TL;DR: Our initial benchmark has raised a lot of interest. Initially we wanted to show that multi-model can compete with other solutions. Due to the open and competitive way we have conducted the benchmark, the discussions around it have lead to improvements in all products, better algorithms, faster drivers and better ways to use the databases.
From the outset we published all code and data and asked the vendors of all tested products as well as the general public, not only to run the tests on their own machines, but also to suggest improvements in the data models, test code, database configuration, driver usage and server configuration. This lead to a lively discussion, lots of pull requests and even to the release of improved versions of the database products themselves!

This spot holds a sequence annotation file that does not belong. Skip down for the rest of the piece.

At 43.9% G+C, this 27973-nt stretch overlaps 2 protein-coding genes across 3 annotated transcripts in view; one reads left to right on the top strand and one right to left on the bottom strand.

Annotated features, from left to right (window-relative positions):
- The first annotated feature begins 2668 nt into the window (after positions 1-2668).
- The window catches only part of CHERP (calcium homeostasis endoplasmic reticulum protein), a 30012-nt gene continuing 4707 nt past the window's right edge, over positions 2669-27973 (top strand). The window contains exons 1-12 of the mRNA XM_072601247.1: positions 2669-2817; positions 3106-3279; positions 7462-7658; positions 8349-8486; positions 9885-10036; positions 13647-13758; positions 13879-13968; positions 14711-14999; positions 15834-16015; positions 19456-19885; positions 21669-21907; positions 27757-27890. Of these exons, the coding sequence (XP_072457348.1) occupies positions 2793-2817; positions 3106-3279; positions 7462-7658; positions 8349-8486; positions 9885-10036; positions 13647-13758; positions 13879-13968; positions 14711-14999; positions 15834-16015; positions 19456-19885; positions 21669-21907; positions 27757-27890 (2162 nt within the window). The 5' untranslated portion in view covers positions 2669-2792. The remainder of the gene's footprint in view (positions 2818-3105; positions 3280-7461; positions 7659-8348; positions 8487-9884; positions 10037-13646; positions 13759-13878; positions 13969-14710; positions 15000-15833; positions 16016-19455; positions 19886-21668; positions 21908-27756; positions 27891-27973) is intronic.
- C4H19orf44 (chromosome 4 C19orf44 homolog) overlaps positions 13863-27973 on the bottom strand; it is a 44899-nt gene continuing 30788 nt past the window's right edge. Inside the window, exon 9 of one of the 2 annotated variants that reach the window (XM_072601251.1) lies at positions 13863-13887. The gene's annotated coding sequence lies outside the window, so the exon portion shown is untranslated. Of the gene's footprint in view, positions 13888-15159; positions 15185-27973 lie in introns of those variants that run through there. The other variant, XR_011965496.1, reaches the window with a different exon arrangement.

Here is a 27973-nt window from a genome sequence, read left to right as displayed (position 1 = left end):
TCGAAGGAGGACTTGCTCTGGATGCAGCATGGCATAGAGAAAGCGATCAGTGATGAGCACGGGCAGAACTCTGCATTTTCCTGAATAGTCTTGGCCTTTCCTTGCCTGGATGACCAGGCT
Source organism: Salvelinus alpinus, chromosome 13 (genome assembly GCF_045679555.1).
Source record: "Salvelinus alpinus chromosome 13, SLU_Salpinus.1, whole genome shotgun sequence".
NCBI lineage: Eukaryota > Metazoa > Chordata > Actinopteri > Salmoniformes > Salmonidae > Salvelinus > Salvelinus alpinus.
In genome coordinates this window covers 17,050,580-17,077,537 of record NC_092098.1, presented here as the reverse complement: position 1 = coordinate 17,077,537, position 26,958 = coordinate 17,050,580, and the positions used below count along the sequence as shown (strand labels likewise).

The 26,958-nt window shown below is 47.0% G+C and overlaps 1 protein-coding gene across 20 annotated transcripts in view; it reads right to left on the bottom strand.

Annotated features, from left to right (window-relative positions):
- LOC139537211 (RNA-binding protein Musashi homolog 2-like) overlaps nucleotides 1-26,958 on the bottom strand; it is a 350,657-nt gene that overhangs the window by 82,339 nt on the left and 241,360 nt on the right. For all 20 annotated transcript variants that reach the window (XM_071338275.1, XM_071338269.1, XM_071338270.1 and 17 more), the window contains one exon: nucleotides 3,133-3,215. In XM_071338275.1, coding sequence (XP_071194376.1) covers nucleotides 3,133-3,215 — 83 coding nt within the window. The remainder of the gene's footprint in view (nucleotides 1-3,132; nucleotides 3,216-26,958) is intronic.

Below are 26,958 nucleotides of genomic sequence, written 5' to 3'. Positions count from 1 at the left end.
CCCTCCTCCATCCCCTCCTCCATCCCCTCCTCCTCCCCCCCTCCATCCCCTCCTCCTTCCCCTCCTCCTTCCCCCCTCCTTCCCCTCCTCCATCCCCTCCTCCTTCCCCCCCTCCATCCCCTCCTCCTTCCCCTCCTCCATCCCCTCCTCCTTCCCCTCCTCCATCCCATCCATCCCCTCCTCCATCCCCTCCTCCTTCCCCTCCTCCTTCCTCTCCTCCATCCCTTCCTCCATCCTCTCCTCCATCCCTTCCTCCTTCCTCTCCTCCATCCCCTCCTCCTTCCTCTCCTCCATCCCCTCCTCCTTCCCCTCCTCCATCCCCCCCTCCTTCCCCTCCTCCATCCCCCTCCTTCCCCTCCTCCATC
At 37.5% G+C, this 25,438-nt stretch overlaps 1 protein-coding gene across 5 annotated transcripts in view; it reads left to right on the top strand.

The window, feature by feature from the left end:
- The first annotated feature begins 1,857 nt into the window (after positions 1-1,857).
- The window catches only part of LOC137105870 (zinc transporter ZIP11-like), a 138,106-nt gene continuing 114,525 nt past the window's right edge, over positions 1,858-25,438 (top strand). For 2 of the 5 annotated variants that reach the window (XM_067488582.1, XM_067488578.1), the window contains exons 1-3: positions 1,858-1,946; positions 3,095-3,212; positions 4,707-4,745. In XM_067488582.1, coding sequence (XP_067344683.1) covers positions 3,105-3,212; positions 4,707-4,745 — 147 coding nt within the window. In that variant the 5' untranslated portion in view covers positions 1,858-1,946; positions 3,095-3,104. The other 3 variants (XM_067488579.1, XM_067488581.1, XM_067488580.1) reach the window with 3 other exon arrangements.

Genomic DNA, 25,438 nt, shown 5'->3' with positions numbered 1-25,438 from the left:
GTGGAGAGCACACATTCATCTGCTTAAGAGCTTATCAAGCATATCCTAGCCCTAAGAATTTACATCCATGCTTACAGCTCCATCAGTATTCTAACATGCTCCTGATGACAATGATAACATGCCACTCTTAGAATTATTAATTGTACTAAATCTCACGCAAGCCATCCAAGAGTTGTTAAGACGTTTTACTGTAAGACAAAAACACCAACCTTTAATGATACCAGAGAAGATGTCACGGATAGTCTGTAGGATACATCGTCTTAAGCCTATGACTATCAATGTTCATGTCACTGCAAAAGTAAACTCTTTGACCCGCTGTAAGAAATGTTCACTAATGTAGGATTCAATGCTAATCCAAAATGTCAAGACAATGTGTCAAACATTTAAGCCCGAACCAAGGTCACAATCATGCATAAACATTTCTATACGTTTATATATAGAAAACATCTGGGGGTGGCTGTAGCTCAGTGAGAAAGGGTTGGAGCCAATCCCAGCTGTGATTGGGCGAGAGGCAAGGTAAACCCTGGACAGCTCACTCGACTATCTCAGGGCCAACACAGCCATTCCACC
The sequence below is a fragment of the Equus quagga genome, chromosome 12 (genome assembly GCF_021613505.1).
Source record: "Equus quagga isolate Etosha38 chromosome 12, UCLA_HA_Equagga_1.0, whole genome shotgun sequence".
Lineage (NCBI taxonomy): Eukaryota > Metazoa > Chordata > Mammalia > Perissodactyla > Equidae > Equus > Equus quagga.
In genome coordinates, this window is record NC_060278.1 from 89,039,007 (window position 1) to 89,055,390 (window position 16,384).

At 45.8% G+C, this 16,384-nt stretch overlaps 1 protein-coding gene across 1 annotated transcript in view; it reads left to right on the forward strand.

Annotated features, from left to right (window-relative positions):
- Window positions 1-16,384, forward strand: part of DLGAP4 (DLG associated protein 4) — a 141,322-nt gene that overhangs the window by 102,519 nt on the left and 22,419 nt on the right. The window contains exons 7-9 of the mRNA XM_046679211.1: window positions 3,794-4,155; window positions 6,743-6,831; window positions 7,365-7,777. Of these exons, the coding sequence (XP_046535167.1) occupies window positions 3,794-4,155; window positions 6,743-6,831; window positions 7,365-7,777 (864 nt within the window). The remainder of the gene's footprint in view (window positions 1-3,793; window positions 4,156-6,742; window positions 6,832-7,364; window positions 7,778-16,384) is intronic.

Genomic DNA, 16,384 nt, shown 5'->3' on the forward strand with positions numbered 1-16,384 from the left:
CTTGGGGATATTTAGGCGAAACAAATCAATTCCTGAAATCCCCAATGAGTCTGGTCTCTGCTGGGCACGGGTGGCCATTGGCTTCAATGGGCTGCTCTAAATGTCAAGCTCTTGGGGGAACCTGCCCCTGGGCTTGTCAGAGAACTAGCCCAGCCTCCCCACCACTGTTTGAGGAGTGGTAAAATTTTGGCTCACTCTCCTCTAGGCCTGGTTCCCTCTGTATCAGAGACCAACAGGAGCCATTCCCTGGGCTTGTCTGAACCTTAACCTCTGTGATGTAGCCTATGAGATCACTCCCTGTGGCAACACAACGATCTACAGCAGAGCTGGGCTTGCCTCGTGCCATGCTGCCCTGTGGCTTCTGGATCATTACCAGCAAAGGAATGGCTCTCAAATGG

This process exceeded all our expectations and is yet another great example of community collaboration not only for fact finding but also for product improvements. Obviously, the same benchmark code will always show slightly different results when run on different hardware, operating systems, network setups and with more or less RAM. Therefore, a reliable result of a benchmark can essentially only be achieved by allowing everybody to run it on their own machines.
The technical setup is described in the above blog post. Let me briefly repeat the key facts.